Roman Fontana, a former enlisted U.S. Marine of Ukrainian descent, traveled to Ukraine in 2015 after his military service to help its officers build better battle plans.
Fontana told Military Times that shoulder-fired missiles, man-portable air defense, ammunition and artillery pieces would give Ukrainian fighters the tools they need.
While Ukrainians have had some success knocking out Russian vehicles in poorly defended convoys, that tactic will prove more difficult as Russians consolidate gains and bring more weaponry to bear outside of cities.
“There’s no terrain relief at all,” Fontana said. Much of the countryside is flat farmland with few places to hide other than some scattered tree lines.
Beyond weapons, basic survival items such as food, water and medical help are crucial for any sustained Ukrainian resistance.
“My major concern is consistent resupply,” Fontana said.
Outside supporters need a way to funnel humanitarian relief to Ukrainians being cut off from the rest of the world.
“Ideally we need a Berlin Airlift with the Red Cross,” Fontana said, referring to the nearly year-long relief effort started in 1948 by the United States to bring supplies to German civilians trapped behind Soviet lines in post-World War II Berlin.
Olin Rossman retired as an Army sergeant first class after an infantry career with early exposure to urban fighting as a squad leader for 3rd Platoon, Charlie Company, 1st Battalion, 87th Regiment, 10th Mountain Division in the Battle of Mogadishu, Somalia in 1993.
That battle later made famous by the book and movie, “Black Hawk Down,” was a kind of harbinger of the intensity and complexity of modern urban combat for advanced militaries facing entrenched militias or insurgencies.
Rossman and his fellow infantrymen first faced an intense skirmish following the September 1993 crash of the first Black Hawk helicopter in Mogadishu, weeks before the infamous downing of two Army helicopters that led to the death of 19 U.S. soldiers, some of the most highly trained, Rangers and Delta Force operators.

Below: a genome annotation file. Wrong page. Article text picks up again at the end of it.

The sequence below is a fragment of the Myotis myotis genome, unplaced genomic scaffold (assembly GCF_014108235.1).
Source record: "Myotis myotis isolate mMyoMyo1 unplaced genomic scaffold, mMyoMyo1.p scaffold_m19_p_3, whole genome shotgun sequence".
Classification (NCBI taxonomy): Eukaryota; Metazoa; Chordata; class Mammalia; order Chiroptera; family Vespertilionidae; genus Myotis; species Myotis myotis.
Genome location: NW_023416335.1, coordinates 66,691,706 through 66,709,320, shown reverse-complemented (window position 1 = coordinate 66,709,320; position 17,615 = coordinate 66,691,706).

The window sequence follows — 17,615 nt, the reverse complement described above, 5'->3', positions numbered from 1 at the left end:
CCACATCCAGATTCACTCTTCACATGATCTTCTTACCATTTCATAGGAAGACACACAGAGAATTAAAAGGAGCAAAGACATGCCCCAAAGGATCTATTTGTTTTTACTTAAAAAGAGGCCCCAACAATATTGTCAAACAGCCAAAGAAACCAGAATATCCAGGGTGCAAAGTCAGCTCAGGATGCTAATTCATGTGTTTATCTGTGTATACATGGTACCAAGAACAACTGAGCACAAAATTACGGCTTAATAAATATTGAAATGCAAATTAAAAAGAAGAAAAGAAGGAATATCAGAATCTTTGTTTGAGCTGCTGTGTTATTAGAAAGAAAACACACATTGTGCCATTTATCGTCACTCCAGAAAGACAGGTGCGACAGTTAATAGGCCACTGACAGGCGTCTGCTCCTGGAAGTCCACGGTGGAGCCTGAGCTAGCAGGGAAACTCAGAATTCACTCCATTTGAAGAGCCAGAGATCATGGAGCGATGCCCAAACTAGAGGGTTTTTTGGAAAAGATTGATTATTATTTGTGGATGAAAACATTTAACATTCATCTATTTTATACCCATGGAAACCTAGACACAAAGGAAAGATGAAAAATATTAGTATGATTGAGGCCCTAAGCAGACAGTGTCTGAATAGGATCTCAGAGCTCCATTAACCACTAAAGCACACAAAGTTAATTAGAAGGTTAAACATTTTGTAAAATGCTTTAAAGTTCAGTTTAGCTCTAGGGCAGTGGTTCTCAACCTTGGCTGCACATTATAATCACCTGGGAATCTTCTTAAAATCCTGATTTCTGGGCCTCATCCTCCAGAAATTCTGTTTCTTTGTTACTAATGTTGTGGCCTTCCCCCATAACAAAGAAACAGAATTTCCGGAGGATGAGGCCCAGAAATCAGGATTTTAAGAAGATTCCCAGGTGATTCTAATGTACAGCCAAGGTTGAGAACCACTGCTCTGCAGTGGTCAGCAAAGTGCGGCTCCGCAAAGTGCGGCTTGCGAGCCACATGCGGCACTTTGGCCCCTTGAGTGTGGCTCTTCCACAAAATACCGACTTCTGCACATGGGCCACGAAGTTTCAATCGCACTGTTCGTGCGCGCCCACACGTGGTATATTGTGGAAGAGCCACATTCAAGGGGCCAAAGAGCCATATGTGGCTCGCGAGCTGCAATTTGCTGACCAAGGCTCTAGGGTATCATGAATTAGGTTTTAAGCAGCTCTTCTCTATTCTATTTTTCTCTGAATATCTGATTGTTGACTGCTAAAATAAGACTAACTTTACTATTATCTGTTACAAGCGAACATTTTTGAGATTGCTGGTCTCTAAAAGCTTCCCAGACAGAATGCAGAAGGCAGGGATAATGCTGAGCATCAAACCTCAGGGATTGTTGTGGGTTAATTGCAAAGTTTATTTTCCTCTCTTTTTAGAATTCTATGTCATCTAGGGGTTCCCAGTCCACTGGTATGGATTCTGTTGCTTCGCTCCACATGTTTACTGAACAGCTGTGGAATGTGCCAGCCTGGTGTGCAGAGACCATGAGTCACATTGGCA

The infantryman and his comrades were part of the force that went in to evacuate the trapped Rangers and operators. Rossman noticed how Somali militia members adjusted their tactics on the ground and used unsophisticated, but effective methods to blunt the high-tech, highly-trained U.S. forces.
“The Somalis would set up roadblocks, nothing but burning tires, donkey carts, stuff like that,” Rossman said.
Marine veteran Evan McAllister served multiple combat tours in Iraq and Afghanistan as a sniper and later a reconnaissance team leader.
“There’s very little they can do to prevent a city from being completely destroyed if a large, mechanized force attempts to capture it,” McAllister said.
But if given enough time to prepare, the defenders making a stand can do the following:
- Place many obstacles on main roads into cities and at dense points within urban areas.
- Construct and camouflage fighting positions inside buildings and near roadblocks for quick ambushes.
- Design and rehearse a series of alternate and supplementary positions, so-called “kill boxes” to unleash focused, violent attacks on isolated Russian troops.